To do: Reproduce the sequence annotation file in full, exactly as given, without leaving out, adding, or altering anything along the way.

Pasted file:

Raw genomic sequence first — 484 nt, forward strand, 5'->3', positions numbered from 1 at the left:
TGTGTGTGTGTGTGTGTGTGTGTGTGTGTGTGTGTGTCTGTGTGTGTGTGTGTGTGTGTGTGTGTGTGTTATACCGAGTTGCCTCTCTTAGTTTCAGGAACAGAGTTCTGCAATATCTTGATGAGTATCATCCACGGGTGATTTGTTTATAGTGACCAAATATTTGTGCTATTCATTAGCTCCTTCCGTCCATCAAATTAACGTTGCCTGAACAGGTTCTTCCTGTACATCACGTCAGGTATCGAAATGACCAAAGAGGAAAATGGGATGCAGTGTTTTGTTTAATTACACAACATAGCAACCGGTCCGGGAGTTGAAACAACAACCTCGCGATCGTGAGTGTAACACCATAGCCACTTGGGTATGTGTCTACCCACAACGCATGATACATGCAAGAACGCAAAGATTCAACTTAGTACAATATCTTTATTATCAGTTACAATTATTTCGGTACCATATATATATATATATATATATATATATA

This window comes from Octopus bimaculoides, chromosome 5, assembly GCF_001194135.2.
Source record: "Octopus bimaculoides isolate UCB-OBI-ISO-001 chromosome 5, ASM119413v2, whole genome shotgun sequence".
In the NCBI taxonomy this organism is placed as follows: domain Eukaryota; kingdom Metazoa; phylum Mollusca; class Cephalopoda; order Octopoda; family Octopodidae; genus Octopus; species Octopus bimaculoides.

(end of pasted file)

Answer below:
Raw genomic sequence first — 484 nt, forward strand, 5'->3', positions numbered from 1 at the left:
TGTGTGTGTGTGTGTGTGTGTGTGTGTGTGTGTGTGTCTGTGTGTGTGTGTGTGTGTGTGTGTGTGTGTTATACCGAGTTGCCTCTCTTAGTTTCAGGAACAGAGTTCTGCAATATCTTGATGAGTATCATCCACGGGTGATTTGTTTATAGTGACCAAATATTTGTGCTATTCATTAGCTCCTTCCGTCCATCAAATTAACGTTGCCTGAACAGGTTCTTCCTGTACATCACGTCAGGTATCGAAATGACCAAAGAGGAAAATGGGATGCAGTGTTTTGTTTAATTACACAACATAGCAACCGGTCCGGGAGTTGAAACAACAACCTCGCGATCGTGAGTGTAACACCATAGCCACTTGGGTATGTGTCTACCCACAACGCATGATACATGCAAGAACGCAAAGATTCAACTTAGTACAATATCTTTATTATCAGTTACAATTATTTCGGTACCATATATATATATATATATATATATATATA

This window comes from Octopus bimaculoides, chromosome 5, assembly GCF_001194135.2.
Source record: "Octopus bimaculoides isolate UCB-OBI-ISO-001 chromosome 5, ASM119413v2, whole genome shotgun sequence".
In the NCBI taxonomy this organism is placed as follows: domain Eukaryota; kingdom Metazoa; phylum Mollusca; class Cephalopoda; order Octopoda; family Octopodidae; genus Octopus; species Octopus bimaculoides.